• Review: 'Anchorman 2' Is an Acceptable Sequel with Big Laughs, Dry Stretches, and Something to Say About News
    By: Michael Arbeiter Dec 17, 2013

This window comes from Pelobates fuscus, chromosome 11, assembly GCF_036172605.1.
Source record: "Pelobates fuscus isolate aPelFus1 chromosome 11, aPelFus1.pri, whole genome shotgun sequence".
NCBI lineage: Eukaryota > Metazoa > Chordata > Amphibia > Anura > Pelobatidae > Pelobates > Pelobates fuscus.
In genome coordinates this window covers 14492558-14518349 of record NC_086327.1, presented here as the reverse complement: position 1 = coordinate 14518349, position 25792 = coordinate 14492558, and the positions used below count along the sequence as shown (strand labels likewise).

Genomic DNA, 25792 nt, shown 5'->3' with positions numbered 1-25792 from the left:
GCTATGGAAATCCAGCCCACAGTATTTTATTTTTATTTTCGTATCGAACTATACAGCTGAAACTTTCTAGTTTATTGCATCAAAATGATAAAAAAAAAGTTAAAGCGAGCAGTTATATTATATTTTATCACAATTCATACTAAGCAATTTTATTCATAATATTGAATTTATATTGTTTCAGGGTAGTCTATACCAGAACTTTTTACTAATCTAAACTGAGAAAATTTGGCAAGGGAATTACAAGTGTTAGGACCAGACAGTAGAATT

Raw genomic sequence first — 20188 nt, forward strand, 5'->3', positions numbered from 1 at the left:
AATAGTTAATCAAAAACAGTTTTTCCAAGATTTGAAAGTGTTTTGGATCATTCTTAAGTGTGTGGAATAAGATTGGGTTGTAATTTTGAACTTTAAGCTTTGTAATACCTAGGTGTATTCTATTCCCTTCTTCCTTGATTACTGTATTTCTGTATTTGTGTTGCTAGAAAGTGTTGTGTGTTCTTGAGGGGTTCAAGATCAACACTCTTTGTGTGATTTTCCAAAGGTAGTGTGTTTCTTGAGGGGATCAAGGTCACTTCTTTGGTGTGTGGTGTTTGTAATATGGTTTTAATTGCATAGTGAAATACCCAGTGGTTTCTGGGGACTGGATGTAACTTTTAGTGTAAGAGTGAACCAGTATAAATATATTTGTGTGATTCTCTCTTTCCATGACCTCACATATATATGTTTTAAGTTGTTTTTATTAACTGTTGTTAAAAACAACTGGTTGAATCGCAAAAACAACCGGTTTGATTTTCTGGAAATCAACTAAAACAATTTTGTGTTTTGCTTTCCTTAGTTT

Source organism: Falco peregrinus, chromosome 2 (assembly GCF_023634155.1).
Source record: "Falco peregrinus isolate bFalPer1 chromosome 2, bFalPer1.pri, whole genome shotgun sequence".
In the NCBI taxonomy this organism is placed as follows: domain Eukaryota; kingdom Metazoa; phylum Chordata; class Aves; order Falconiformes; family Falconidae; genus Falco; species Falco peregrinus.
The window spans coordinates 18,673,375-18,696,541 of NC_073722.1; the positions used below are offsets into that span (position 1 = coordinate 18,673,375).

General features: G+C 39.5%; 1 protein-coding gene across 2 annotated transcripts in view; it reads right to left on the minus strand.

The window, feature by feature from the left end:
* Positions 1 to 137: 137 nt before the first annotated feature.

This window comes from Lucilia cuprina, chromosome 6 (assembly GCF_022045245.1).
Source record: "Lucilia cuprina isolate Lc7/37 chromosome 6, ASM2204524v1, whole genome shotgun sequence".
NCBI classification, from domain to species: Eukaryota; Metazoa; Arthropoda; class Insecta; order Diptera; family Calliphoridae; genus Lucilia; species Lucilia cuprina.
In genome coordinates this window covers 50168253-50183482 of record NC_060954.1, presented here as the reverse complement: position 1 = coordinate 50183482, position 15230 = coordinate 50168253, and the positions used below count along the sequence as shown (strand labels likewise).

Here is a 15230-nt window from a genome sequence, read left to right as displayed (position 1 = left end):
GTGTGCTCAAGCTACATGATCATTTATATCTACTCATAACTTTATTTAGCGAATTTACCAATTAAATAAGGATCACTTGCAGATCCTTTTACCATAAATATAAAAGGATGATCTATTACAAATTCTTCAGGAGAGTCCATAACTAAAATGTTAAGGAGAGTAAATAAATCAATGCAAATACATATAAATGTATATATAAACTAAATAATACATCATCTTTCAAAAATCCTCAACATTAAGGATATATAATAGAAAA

Paramount Pictures For the past nine years, Anchorman: The Legend of Ron Burgundy has enjoyed lasting celebration for its collection of all-purpose one liners. You'd be amazed at how frequently people manage to shout "Milk was a bad choice!" in regular conversation. But they do. Because they love it. And for my money, Anchorman 2: The Legend Continues has its own plump share of moments just as funny. Admittedly, I've never found the original Anchorman to be all that uproarious. Some were hooked straight away, others grew fond of the wacky comedy over the years. But it never rang more than occasionally amusing for me. In Anchorman 2, the laughter is even more occasional. But when it hits, it's arguably more amusing. I'm thinking, foremost, of throwaway gags like the news team cackling over their mutual distaste for workdays, or plunging headfirst into an copy of Garfield at Large. Bits and pieces like these throughout the movie showcase some terrific humor, with a few of the larger conceits — like Ron Burgundy's mid-movie relationship with a beached baby shark — also landing, and hard. Unfortunately, they are separated by long, slow, dry spells. But to be honest, even this movie's dry spells rarely lose watchability. The biggest shortcoming of Anchorman 2 can be pegged to the transformation of Steve Carell's weatherman character Brick Tamland. When we first meet Brick in the original film, he’s no more than a dimwitted weirdo, exhibiting anxiety and obliviousness in his few choice moments center stage. But such is not the case when we reunite with Brick in Anchorman 2: The Legend Continues. He's shouting hysterically, can't put a sentence together, and has no understanding of what is going on around him at any given time. And this doesn't work. It's not funny when Brick parades around the office like Godzilla, or takes full multi-minute scenes to wrap his mind around the simplest of concepts. Instead, it's grating. So it's quite the problem that this new Brick gets double the screentime and material of his old counterpart. Paired with an equally empty-headed Kristen Wiig, Brick enjoys his own romantic journey. There is no conflict keeping the two apart; their story just functions as a collection of interwoven scenes of two adults acting like moronic aliens — so it is played entirely for laughs. And, unfortunately, it deserves not a one. Paramount Pictures The outstanding negatives end there. It's not always hilarious when Ron Burgundy struggles with the racial divide between himself and his new boss/ladyfriend Linda Jackson (Meagan Good), but it's consistently affable. The rivalry between Ron and ex-wife Veronica's new beau Gary (Greg Kinnear, playing a psychologist with a ponytail — and how) churns out some hearty chuckles. And kudos to the script for handing more material to David Koechner's lovably rancid Champ Kind, although I wouldn't turn my nose up at an Anchorman 2 that had more for Paul Rudd to do. But the biggest victory of Anchorman 2 is that it actually has something to say about the news. Anchorman (likewise Will Ferrell's follow-up features Talladega Nights and the non-Adam McKay venture Blades of Glory) was primarily about gender roles and America's obsessive definition of masculinity. But Anchorman 2 looks specifically at the media, castigating the news industry for what it has devolved into. The film's message is broad, not especially constructive of a moral or solution, and not at all something we haven't seen before. But hey, it's been a while since Network, so this'll do just fine for the time being. The best player in the World for movie trailers, Hollywood interviews and movie clips. The cultural phenomenon that was born from Anchorman is a rarity, reserved for special kinds of comedies that are just weird enough at just the right time. Anchorman 2 has all that weirdness in stock — hell, its climactic scene (the very best part of the movie, hands down) has more insanity in a three-minute span than the first movie does entirely. And in truth, it's worth seeing just for that. But leading up to it, you'll get big laughs, some duller (but not quite dull!) stretches, and some unexpected commentary on how America takes its news. All in all, a good time. Just ignore the Brick parts. 3/5 Follow @Michael Arbeiter // | Follow @Hollywood_com //